510-LCIW: Creating the Inclusive Workplace
The increasing diversification of communities, and, by default, the workforce, means that diversity is no longer optional: it must be assumed. Traditional approaches to diversity assume that individuals will be automatically integrated into the workplace. However, the presence of diversity does not mean that individual differences are appreciated. It is the process of inclusion that promotes the acceptance, valuing, and effective leveraging of unique individual experiences and perspectives. In short, diversity is about counting people, whereas inclusion is about making people count.
The goal of this course is to provide students with the necessary tools to create more inclusive workplaces, either as formal leaders or as team members. In this course, students will learn about the distinctions between diversity and inclusion, the individual and organizational outcomes of inclusion, the barriers to inclusion, inclusive leadership, and various strategies that lead to more inclusive workplaces.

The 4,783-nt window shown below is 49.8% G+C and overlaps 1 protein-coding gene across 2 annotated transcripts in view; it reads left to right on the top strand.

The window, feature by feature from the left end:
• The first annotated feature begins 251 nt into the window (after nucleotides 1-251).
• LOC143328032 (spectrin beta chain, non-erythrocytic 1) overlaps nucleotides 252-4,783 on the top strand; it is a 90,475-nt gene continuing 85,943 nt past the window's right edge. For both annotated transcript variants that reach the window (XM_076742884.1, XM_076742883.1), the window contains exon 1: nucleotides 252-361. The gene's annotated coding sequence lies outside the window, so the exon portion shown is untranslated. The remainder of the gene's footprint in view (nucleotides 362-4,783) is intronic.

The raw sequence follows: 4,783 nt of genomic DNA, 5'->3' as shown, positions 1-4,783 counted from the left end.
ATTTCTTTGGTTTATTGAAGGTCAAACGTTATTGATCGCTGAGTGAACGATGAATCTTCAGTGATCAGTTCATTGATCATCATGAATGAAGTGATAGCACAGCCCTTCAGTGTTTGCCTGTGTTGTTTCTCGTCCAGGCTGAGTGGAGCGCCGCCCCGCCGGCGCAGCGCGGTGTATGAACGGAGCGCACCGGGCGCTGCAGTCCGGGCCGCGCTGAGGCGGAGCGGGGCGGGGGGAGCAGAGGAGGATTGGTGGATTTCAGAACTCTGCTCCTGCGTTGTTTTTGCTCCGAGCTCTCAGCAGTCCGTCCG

After completing this course, learners will be able to:
- identify what is meant by diversity, inclusion and workplace inclusion;
- explain the typical barriers to inclusion;
- describe the benefits of and key elements supporting workplace inclusion;
- articulate the role of leadership in creating and sustaining workplace inclusion;
- examine personal biases and stereotypes;
- create a compelling narrative for change;
- identify policies and practices that support workplace inclusion; and
- develop a plan for workplace inclusion.
- Lesson 1: Introduction to Workplace Inclusion
- Lesson 2: Barriers to Diversity and Inclusion
- Lesson 3: Inclusive Leadership
- Lesson 4: Strategies for Change
Students will be evaluated based on their participation in weekly online discussions (40%) and two comprehensive assignments (60%). To pass the course, students must achieve 60% or more on the discussion participation component AND 60% or more as a combined average on the other credit activities.
This four-week course is worth 1 credit of graduate-level study.